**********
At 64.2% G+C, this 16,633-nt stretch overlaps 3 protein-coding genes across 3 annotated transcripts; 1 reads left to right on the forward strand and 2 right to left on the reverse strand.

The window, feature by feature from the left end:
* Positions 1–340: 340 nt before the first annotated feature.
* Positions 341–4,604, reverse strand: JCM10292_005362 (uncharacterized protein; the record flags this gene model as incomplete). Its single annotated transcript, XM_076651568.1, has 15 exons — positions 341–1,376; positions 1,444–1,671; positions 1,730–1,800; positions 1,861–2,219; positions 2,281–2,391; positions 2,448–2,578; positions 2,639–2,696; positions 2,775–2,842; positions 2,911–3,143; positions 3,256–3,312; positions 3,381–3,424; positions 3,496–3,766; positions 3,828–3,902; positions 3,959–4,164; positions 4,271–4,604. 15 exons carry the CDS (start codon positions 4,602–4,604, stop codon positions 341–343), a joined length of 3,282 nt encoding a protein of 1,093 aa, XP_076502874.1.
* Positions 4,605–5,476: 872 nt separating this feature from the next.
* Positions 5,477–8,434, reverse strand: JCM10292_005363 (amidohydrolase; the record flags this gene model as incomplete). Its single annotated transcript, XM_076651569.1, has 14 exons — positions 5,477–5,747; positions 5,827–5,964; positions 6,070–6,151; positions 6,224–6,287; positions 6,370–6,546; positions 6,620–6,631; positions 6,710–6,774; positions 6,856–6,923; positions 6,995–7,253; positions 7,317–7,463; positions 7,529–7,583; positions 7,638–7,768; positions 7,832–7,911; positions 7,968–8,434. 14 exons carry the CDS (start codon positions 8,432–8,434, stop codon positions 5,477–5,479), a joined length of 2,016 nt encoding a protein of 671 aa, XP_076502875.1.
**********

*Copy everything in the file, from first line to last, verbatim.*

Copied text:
At 64.2% G+C, this 16,633-nt stretch overlaps 3 protein-coding genes across 3 annotated transcripts; 1 reads left to right on the forward strand and 2 right to left on the reverse strand.

The window, feature by feature from the left end:
* Positions 1–340: 340 nt before the first annotated feature.
* Positions 341–4,604, reverse strand: JCM10292_005362 (uncharacterized protein; the record flags this gene model as incomplete). Its single annotated transcript, XM_076651568.1, has 15 exons — positions 341–1,376; positions 1,444–1,671; positions 1,730–1,800; positions 1,861–2,219; positions 2,281–2,391; positions 2,448–2,578; positions 2,639–2,696; positions 2,775–2,842; positions 2,911–3,143; positions 3,256–3,312; positions 3,381–3,424; positions 3,496–3,766; positions 3,828–3,902; positions 3,959–4,164; positions 4,271–4,604. 15 exons carry the CDS (start codon positions 4,602–4,604, stop codon positions 341–343), a joined length of 3,282 nt encoding a protein of 1,093 aa, XP_076502874.1.
* Positions 4,605–5,476: 872 nt separating this feature from the next.
* Positions 5,477–8,434, reverse strand: JCM10292_005363 (amidohydrolase; the record flags this gene model as incomplete). Its single annotated transcript, XM_076651569.1, has 14 exons — positions 5,477–5,747; positions 5,827–5,964; positions 6,070–6,151; positions 6,224–6,287; positions 6,370–6,546; positions 6,620–6,631; positions 6,710–6,774; positions 6,856–6,923; positions 6,995–7,253; positions 7,317–7,463; positions 7,529–7,583; positions 7,638–7,768; positions 7,832–7,911; positions 7,968–8,434. 14 exons carry the CDS (start codon positions 8,432–8,434, stop codon positions 5,477–5,479), a joined length of 2,016 nt encoding a protein of 671 aa, XP_076502875.1.